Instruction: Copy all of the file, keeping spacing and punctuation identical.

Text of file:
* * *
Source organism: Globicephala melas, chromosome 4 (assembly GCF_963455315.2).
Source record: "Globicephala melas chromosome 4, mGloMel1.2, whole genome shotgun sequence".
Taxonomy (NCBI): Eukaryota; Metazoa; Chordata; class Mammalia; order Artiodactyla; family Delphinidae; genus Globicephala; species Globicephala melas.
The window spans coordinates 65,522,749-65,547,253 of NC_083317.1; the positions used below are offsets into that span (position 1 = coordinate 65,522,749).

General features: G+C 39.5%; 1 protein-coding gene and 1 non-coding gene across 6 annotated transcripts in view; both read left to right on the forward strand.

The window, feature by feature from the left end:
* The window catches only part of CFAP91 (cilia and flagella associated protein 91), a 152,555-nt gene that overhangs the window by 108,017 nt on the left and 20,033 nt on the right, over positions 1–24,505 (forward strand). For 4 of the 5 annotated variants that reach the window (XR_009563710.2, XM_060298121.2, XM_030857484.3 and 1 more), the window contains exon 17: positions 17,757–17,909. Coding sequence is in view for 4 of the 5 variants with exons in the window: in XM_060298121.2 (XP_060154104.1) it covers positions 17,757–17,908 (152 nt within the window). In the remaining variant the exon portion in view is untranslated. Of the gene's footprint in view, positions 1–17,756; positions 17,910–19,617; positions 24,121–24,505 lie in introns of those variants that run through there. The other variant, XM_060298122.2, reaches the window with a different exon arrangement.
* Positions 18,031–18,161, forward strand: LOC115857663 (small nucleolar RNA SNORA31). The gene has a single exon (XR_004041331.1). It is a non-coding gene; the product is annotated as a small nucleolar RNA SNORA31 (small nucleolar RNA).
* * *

Source organism: Globicephala melas, chromosome 4 (assembly GCF_963455315.2).
Source record: "Globicephala melas chromosome 4, mGloMel1.2, whole genome shotgun sequence".
Taxonomy (NCBI): Eukaryota; Metazoa; Chordata; class Mammalia; order Artiodactyla; family Delphinidae; genus Globicephala; species Globicephala melas.
The window spans coordinates 65,522,749-65,547,253 of NC_083317.1; the positions used below are offsets into that span (position 1 = coordinate 65,522,749).

General features: G+C 39.5%; 1 protein-coding gene and 1 non-coding gene across 6 annotated transcripts in view; both read left to right on the forward strand.

The window, feature by feature from the left end:
* The window catches only part of CFAP91 (cilia and flagella associated protein 91), a 152,555-nt gene that overhangs the window by 108,017 nt on the left and 20,033 nt on the right, over positions 1–24,505 (forward strand). For 4 of the 5 annotated variants that reach the window (XR_009563710.2, XM_060298121.2, XM_030857484.3 and 1 more), the window contains exon 17: positions 17,757–17,909. Coding sequence is in view for 4 of the 5 variants with exons in the window: in XM_060298121.2 (XP_060154104.1) it covers positions 17,757–17,908 (152 nt within the window). In the remaining variant the exon portion in view is untranslated. Of the gene's footprint in view, positions 1–17,756; positions 17,910–19,617; positions 24,121–24,505 lie in introns of those variants that run through there. The other variant, XM_060298122.2, reaches the window with a different exon arrangement.
* Positions 18,031–18,161, forward strand: LOC115857663 (small nucleolar RNA SNORA31). The gene has a single exon (XR_004041331.1). It is a non-coding gene; the product is annotated as a small nucleolar RNA SNORA31 (small nucleolar RNA).